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Mr. Augustus Fuchs was a Democrat, took an active part in politics and served the city for several years as Parks Commissioner. Since the heart of his interest was the beverage trade, he held influential positions within the industry. He was elected President of the Wine, Liquor and Beer Dealer's Association, and he was chosen for the General Executive Board (the 3 federations). Furthermore he was Treasurer of the New York State Liquor Dealer's Association. He regularly took part in the affairs of the German community. He was a member of the Concordia Lodge No.143 Order of the Free Masons, the Germania Capital No. 256, R.A.M., the Buffalo Liedertafel (Glee Club)and many long years sas President of the Buffalo Sängerbund. On May 20, 1852 he married Miss Helene Mayer of Eden, New York, who died March 16, 1886. He survived her by only 2 years and departed this world on December 7, 1888. From the union there are 5 children still living: 2 daughters - Mrs. J. A. Kuhn and Mrs. Frank Kuhn, and 3 sons - Edwin G., William L. and Charles F. Fuchs.

Philip Dorsheimer

first saw the light of the world on April 15, 1797 in Weistein, in the Baden region. After successfully completing his schooling the 17-year-old young man decided to emigrate to America. In 1815 he arrived at the hospitable shores of this land and made his way to Pennsylvania, settling in Harrisburg. He became familiar with the language, the customs and the manners of the land and through hard word and persistence established a snug abode. On August 23, 1821 he brought his bride, Miss Sarah Gorgas, to her new family home.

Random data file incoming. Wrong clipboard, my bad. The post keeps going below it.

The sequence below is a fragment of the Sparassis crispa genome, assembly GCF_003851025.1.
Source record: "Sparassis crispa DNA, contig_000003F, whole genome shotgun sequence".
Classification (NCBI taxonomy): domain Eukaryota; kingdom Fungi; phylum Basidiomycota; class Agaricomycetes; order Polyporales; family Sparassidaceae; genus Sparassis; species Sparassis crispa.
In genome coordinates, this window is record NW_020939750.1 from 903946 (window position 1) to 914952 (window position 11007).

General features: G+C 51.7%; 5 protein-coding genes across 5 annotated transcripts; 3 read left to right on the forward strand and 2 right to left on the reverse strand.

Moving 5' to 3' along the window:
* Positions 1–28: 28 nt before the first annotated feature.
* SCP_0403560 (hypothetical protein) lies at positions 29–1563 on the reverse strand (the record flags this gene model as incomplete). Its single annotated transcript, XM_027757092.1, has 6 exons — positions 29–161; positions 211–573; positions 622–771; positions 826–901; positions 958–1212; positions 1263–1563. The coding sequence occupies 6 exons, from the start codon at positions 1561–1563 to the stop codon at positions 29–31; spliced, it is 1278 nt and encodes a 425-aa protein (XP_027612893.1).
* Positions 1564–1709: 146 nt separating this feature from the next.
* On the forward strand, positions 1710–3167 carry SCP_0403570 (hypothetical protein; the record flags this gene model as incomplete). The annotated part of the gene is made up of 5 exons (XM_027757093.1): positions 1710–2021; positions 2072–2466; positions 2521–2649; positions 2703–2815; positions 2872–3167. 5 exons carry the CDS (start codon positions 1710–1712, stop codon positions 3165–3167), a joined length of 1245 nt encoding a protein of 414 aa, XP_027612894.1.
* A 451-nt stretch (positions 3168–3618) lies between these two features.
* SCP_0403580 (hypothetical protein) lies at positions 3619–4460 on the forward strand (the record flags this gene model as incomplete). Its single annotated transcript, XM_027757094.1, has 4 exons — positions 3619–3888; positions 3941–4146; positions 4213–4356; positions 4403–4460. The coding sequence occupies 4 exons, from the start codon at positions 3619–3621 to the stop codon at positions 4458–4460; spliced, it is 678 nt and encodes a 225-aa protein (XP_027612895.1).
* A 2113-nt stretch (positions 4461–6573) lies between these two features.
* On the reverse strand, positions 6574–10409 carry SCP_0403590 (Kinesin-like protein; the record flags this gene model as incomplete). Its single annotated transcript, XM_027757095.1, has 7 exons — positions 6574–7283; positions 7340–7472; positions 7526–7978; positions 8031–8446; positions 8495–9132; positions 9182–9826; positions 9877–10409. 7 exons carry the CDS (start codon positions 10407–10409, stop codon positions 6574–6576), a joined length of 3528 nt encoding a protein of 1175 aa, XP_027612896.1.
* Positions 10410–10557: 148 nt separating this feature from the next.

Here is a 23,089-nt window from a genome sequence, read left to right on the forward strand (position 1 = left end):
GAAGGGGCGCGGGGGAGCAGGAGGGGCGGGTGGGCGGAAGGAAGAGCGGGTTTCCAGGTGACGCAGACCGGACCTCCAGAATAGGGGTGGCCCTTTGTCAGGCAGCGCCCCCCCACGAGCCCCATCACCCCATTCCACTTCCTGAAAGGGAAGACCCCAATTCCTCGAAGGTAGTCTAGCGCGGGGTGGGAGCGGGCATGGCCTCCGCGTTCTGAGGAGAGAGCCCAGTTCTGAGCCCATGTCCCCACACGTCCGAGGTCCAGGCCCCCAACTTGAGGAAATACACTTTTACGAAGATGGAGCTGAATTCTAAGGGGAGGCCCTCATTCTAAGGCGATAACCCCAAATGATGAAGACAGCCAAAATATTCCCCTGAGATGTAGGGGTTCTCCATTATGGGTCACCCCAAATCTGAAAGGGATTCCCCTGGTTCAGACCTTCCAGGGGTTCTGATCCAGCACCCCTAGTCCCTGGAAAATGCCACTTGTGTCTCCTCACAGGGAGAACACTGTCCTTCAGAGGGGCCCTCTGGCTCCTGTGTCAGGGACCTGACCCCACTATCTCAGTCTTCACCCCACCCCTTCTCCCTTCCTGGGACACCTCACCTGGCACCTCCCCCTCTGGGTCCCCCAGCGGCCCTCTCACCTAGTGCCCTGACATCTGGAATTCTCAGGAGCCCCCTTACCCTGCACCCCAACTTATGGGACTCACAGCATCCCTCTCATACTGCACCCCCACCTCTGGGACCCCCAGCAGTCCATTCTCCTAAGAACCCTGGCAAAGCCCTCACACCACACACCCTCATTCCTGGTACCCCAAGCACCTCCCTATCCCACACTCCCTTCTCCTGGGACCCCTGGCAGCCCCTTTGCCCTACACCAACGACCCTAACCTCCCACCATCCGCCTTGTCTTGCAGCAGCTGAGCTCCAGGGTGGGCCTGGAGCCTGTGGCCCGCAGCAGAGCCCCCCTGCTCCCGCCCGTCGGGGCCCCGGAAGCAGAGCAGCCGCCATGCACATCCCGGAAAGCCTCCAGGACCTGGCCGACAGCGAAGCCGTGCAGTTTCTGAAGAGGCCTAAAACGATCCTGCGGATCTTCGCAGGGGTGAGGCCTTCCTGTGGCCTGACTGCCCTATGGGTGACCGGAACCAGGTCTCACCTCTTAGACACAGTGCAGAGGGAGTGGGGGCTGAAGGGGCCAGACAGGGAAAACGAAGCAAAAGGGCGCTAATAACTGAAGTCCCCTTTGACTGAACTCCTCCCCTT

Due to certain circumstances he left Pennsylvania and came to Western New York. He lived in Lyons from 1826 to 1836. In April of 1836 he made Buffalo his home. Two years after settling here he was appointed to the office of Post Master by Martin Van Buren on the 8th of June. On April 1, 1845 he was reappointed for a second time by James K. Polk. In 1856 he was a candidate for delegate on the Fremont Presidential Ticket. In 1859 he was elected Treasurer of the State of New York and stayed in this office until December 1861. In the following year he was appointed Inland Tax Collector on August 22 and remained at that post until 2 years before his death on April 11, 1868. He was a volunteer in the German War for Independence.

William Dorsheimer